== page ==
Kennebec Behavioral Health gets new medical director, assistant director

Dr. Janine Taylor has been promoted to medical director of Kennebec Behavioral Health, a mental health and substance abuse services organization in Waterville according to a news release frm the organization.

Also, Dr. Arlene Almazan has been promoted to assistant medical director.

Both Taylor and Almazan have extensive experience with Kennebec Behavioral Health and providing psychiatric care to the people the organization serves, according to KBH.

Taylor earned her undergraduate degree at Mount Holyoke College and her medical degree at the University of Vermont College Of Medicine. She completed pediatric residency training at Maine Medical Center in Portland and then joined the Air Force. She stationed in Georgia, working as a general pediatrician for four years; then in the Washington, D.C., area, where she completed psychiatric residency training and child psychiatry fellowship training. Taylor next served as chief of psychiatry at the Malcolm Grow Medical Center at Andrews Air Force Base, near Washington. After 11 years of military service, Taylor returned to Maine, where she had grown up.

Taylor has worked at KBH for nearly 15 years, providing psychiatric evaluation and treatment for children. In 2011, she was appointed assistant medical director, adding supervisory and administrative duties to her ongoing clinical duties. She has maintained board certification in child and adolescent psychiatry since 2001, according to the release.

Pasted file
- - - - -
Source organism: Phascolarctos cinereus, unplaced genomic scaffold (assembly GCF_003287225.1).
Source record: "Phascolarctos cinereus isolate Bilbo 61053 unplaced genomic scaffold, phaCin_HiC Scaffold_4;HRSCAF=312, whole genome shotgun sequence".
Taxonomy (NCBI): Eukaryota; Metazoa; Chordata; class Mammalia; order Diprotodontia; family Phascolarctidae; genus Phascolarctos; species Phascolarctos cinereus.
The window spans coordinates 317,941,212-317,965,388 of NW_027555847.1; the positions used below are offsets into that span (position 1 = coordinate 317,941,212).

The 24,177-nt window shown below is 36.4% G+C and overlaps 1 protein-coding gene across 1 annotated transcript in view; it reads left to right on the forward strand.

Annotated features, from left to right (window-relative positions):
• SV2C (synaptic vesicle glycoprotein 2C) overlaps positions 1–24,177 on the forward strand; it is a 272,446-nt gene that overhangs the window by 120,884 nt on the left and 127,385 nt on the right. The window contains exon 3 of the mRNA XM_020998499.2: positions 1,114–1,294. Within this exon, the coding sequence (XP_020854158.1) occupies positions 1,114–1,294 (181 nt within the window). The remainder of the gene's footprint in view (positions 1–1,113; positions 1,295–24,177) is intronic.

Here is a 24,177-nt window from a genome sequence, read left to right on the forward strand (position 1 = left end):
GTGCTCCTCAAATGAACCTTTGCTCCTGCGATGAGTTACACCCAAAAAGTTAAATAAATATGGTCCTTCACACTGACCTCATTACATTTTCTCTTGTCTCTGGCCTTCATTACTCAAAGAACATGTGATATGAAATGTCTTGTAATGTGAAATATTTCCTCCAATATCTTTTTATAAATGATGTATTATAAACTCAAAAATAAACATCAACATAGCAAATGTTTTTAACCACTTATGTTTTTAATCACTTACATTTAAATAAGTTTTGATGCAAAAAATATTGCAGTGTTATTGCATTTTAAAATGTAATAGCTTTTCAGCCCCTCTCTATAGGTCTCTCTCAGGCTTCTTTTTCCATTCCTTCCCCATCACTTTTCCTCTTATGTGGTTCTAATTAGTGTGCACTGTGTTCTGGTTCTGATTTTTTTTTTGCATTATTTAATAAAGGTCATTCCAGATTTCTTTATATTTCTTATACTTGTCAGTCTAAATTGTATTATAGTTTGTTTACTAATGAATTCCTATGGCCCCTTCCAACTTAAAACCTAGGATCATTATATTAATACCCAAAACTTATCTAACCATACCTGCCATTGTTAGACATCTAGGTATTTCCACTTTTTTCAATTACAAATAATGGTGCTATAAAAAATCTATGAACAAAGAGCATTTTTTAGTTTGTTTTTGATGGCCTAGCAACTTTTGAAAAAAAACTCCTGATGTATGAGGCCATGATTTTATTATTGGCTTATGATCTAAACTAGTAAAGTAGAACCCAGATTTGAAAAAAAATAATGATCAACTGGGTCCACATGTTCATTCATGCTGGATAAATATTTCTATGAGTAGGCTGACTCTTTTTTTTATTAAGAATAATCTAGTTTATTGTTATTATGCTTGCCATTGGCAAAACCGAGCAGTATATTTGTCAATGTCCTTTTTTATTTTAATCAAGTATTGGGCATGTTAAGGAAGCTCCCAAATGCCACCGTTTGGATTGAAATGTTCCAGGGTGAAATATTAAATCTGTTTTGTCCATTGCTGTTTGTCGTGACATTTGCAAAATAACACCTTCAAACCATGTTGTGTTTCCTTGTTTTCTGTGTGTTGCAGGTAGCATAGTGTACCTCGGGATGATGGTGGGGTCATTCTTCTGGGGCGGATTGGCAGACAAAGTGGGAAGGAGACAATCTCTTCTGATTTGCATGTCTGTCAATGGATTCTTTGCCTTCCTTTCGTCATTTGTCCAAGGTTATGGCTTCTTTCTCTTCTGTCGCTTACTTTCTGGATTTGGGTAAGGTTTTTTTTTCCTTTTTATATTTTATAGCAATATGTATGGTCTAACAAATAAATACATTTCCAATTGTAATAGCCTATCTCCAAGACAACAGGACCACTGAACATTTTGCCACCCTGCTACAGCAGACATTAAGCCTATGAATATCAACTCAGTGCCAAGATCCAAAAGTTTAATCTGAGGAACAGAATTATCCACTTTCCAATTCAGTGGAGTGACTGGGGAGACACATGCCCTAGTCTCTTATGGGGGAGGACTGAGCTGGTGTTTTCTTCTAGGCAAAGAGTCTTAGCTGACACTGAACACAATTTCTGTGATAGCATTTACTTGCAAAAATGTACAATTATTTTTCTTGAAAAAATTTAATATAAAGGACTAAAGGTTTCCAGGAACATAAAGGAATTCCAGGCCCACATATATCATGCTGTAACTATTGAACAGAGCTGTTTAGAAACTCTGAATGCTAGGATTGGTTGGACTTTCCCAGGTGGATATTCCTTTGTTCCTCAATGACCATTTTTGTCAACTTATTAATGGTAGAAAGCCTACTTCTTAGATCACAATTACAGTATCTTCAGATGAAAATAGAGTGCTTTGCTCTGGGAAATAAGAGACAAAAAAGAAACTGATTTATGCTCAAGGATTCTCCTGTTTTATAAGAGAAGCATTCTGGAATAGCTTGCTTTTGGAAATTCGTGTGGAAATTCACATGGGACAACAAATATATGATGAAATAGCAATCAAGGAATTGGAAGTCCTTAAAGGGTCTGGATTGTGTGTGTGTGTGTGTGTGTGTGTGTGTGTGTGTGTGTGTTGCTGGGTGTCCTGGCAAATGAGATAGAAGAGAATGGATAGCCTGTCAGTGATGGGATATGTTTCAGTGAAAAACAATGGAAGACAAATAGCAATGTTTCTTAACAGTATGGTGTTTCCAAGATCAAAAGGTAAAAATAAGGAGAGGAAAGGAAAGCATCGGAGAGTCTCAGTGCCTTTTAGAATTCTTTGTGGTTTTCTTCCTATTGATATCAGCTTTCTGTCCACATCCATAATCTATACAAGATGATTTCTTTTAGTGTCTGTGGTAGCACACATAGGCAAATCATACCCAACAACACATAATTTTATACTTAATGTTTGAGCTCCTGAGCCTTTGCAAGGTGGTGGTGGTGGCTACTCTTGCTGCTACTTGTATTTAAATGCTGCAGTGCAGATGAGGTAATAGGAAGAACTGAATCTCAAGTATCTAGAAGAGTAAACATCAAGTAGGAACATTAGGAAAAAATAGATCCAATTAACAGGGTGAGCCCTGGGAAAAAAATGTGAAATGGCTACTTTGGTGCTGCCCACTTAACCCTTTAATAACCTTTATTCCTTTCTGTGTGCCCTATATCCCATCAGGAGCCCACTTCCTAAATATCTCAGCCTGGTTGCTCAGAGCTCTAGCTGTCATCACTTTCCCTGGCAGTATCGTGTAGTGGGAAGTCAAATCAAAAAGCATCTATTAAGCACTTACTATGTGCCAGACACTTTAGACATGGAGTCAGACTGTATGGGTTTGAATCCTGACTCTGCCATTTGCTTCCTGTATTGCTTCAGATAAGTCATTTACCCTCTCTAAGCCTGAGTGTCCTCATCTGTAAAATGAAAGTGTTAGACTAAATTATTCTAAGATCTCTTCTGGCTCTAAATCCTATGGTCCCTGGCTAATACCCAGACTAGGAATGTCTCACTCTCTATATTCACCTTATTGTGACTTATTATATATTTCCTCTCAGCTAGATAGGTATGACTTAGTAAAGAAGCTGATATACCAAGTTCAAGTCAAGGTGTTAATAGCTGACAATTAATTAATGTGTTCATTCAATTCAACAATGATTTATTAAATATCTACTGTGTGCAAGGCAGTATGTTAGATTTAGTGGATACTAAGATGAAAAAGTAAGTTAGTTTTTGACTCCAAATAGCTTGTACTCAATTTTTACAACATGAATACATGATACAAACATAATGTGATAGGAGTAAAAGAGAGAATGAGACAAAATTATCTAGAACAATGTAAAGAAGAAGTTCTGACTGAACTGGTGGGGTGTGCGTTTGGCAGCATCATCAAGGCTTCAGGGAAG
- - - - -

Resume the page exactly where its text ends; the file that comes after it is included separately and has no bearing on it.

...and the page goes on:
Almazan graduated from the University of the Philippines College of Medicine-Philippine General Hospital and did her psychiatry residency at The Menninger Department of Psychiatry and Behavioral Sciences at Baylor College of Medicine at the Texas Medical Center in Houston. She did her training in diverse clinical settings in the Houston area, and she did a year of the Psychodynamic Fellowship of the Houston Galveston Psychoanalytic Institute during her residency training.

Almazan has been with Kennebec Behavioral Health at the Skowhegan clinic for 14 years. Almazan’s major professional activity has been providing clinical treatment services for adults, and more recently working as the clinical consultant for the agency’s residential treatment facilities, along with clinical supervision of adult psychiatric providers. She was also an independent psychiatric consultant for the Colby College Student Health Center for three years. She is a cofounder of Health Assistance and Network Development in the Philippines, a nonprofit whose mission is to help close the gap in health care and public health access for the Filipino poor in communities torn by natural disasters, according to the release.

Schlager assumes presidency of Maine Medical Association

Dr. Robert Schlager, a family physician from Newport, became the 167th president of the Maine Medical Association on Thursday. He succeeds Dr. Charles Pattavina, an emergency physician from Winterport.